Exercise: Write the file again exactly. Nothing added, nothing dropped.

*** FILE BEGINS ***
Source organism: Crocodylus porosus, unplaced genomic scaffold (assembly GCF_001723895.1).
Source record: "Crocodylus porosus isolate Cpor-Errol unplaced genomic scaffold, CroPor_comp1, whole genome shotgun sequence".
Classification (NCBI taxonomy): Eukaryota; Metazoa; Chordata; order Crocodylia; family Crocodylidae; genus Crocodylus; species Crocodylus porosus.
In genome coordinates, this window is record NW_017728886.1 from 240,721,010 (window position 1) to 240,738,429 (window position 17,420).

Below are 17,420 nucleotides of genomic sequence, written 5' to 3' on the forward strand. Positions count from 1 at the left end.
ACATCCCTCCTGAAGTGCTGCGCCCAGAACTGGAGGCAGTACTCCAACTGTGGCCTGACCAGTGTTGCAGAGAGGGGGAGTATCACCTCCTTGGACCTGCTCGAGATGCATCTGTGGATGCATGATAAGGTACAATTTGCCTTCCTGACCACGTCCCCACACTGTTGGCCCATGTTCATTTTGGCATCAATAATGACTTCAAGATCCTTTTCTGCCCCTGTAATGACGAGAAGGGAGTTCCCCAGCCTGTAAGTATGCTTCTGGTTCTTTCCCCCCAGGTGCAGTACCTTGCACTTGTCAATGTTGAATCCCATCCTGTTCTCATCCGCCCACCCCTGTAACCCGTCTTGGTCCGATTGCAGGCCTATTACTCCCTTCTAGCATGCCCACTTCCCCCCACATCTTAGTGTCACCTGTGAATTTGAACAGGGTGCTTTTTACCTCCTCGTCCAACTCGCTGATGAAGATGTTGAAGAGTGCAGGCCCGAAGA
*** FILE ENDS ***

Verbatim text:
Source organism: Crocodylus porosus, unplaced genomic scaffold (assembly GCF_001723895.1).
Source record: "Crocodylus porosus isolate Cpor-Errol unplaced genomic scaffold, CroPor_comp1, whole genome shotgun sequence".
Classification (NCBI taxonomy): Eukaryota; Metazoa; Chordata; order Crocodylia; family Crocodylidae; genus Crocodylus; species Crocodylus porosus.
In genome coordinates, this window is record NW_017728886.1 from 240,721,010 (window position 1) to 240,738,429 (window position 17,420).

Below are 17,420 nucleotides of genomic sequence, written 5' to 3' on the forward strand. Positions count from 1 at the left end.
ACATCCCTCCTGAAGTGCTGCGCCCAGAACTGGAGGCAGTACTCCAACTGTGGCCTGACCAGTGTTGCAGAGAGGGGGAGTATCACCTCCTTGGACCTGCTCGAGATGCATCTGTGGATGCATGATAAGGTACAATTTGCCTTCCTGACCACGTCCCCACACTGTTGGCCCATGTTCATTTTGGCATCAATAATGACTTCAAGATCCTTTTCTGCCCCTGTAATGACGAGAAGGGAGTTCCCCAGCCTGTAAGTATGCTTCTGGTTCTTTCCCCCCAGGTGCAGTACCTTGCACTTGTCAATGTTGAATCCCATCCTGTTCTCATCCGCCCACCCCTGTAACCCGTCTTGGTCCGATTGCAGGCCTATTACTCCCTTCTAGCATGCCCACTTCCCCCCACATCTTAGTGTCACCTGTGAATTTGAACAGGGTGCTTTTTACCTCCTCGTCCAACTCGCTGATGAAGATGTTGAAGAGTGCAGGCCCGAAGA